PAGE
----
Report: White WNBA players received twice as much coverage as Black players in 2020 season

Last summer, Risa F. Isard, a research fellow with the Laboratory of Inclusion and Diversity in Sport at the University of Massachusetts, was scrolling through Twitter when a thread by WNBA fan Michael McManus (@getdisdance) caught her eye.

The thread was about the media’s centering of 2020 No. 1 overall draft pick Sabrina Ionescu (SI) and other white WNBA players, and how discordant that was given the predominantly-Black league was dedicating its 2020 season to the #SayHerName campaign, lifting up the often-overlooked stories of Black women who are victims of police brutality.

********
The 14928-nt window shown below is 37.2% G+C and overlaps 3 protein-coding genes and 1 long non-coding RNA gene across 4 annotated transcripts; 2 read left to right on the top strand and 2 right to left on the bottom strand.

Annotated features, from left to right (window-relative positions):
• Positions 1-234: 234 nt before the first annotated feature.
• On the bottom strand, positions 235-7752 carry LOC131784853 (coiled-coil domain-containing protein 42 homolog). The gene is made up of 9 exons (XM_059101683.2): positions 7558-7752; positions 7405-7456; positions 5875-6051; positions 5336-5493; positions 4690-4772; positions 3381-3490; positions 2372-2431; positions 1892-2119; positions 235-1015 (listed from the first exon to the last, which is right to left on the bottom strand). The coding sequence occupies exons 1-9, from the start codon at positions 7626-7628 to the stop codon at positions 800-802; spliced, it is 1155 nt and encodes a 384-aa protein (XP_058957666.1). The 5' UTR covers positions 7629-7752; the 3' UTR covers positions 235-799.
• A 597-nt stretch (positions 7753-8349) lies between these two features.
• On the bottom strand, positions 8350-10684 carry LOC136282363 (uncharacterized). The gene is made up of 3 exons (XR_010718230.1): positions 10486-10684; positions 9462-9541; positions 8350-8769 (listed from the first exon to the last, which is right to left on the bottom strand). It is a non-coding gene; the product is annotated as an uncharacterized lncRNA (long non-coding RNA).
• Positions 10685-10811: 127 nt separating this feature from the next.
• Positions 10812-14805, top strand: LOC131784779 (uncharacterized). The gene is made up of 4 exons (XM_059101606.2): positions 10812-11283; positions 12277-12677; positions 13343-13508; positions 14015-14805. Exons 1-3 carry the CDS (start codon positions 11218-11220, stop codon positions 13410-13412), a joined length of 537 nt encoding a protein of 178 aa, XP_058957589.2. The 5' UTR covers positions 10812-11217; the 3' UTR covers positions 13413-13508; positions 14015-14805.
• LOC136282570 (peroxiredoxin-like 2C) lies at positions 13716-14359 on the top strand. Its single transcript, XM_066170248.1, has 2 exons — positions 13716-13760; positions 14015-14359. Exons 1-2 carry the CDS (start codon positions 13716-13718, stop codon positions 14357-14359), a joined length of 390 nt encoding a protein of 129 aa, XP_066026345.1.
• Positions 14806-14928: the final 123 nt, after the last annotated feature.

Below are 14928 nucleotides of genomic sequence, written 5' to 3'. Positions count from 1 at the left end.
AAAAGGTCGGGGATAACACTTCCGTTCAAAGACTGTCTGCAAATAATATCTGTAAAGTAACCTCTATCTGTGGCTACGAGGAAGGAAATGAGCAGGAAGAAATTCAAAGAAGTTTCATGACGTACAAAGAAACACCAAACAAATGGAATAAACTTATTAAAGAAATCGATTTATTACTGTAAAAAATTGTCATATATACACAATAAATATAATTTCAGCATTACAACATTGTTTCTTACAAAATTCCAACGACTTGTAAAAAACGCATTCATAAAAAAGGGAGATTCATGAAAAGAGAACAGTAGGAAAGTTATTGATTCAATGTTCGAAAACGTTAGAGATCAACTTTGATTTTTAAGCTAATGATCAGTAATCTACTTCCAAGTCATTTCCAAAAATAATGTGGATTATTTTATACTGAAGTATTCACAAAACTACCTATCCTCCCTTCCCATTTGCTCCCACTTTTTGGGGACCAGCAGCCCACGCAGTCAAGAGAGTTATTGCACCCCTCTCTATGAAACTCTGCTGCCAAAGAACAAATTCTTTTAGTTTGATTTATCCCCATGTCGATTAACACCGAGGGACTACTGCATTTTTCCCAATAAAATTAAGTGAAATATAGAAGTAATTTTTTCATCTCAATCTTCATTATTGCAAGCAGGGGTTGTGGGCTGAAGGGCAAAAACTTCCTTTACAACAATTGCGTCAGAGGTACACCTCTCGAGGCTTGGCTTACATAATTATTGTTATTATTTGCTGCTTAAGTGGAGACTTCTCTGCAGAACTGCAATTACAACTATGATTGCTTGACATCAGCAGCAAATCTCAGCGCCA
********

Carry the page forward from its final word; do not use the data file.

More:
“If women’s basketball is only marketable with a white face you may have to ask yourself what role do you play in making that true,” McManus tweeted. “If we are going to call out systemic racism and white supremacy, we have to do it in all facets of society.”

Isard provided Power Plays with a list of the top 10 most-mentioned players from last summer. Four of the top five players are white, as are five of the top 10. The WNBA as a whole is over 80% Black.

  1. Sabrina Ionescu
  2. Breanna Stewart
  3. Sue Bird
  4. A’ja Wilson
  5. Diana Taurasi
  6. Satou Sabally
  7. Angel McCoughtry
  8. Chennedy Carter
  9. Candace Parker
  10. Courtney Vandersloot

Here are the biggest takeaways from the study, as first reported last month in an article for Sports Business Journal:

  • A’ja Wilson received *half* as much coverage as Sabrina Ionescu.
  • White players got more than twice the mentions as Black players.